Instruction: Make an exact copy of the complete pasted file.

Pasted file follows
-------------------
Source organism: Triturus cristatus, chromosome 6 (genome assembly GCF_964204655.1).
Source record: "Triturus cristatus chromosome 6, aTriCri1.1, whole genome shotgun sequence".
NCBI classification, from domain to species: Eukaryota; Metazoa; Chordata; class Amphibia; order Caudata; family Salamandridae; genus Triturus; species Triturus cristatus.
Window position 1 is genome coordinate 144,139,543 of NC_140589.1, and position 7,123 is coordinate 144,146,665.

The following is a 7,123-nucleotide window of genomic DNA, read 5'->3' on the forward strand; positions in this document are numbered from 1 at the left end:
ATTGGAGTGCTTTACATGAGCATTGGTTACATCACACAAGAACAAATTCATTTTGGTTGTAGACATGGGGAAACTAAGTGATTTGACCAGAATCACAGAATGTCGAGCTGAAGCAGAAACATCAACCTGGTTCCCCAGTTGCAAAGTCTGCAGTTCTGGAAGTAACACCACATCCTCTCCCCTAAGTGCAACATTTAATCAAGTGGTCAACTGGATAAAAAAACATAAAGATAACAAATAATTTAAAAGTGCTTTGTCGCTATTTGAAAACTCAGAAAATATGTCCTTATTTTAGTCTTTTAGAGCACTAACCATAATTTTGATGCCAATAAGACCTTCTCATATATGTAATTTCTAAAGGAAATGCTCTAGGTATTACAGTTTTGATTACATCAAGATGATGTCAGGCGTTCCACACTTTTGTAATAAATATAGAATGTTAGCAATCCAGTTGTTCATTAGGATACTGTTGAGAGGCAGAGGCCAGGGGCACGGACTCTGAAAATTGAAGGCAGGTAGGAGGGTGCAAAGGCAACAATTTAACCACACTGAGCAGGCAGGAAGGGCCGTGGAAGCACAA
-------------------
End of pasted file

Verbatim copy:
Source organism: Triturus cristatus, chromosome 6 (genome assembly GCF_964204655.1).
Source record: "Triturus cristatus chromosome 6, aTriCri1.1, whole genome shotgun sequence".
NCBI classification, from domain to species: Eukaryota; Metazoa; Chordata; class Amphibia; order Caudata; family Salamandridae; genus Triturus; species Triturus cristatus.
Window position 1 is genome coordinate 144,139,543 of NC_140589.1, and position 7,123 is coordinate 144,146,665.

The following is a 7,123-nucleotide window of genomic DNA, read 5'->3' on the forward strand; positions in this document are numbered from 1 at the left end:
ATTGGAGTGCTTTACATGAGCATTGGTTACATCACACAAGAACAAATTCATTTTGGTTGTAGACATGGGGAAACTAAGTGATTTGACCAGAATCACAGAATGTCGAGCTGAAGCAGAAACATCAACCTGGTTCCCCAGTTGCAAAGTCTGCAGTTCTGGAAGTAACACCACATCCTCTCCCCTAAGTGCAACATTTAATCAAGTGGTCAACTGGATAAAAAAACATAAAGATAACAAATAATTTAAAAGTGCTTTGTCGCTATTTGAAAACTCAGAAAATATGTCCTTATTTTAGTCTTTTAGAGCACTAACCATAATTTTGATGCCAATAAGACCTTCTCATATATGTAATTTCTAAAGGAAATGCTCTAGGTATTACAGTTTTGATTACATCAAGATGATGTCAGGCGTTCCACACTTTTGTAATAAATATAGAATGTTAGCAATCCAGTTGTTCATTAGGATACTGTTGAGAGGCAGAGGCCAGGGGCACGGACTCTGAAAATTGAAGGCAGGTAGGAGGGTGCAAAGGCAACAATTTAACCACACTGAGCAGGCAGGAAGGGCCGTGGAAGCACAA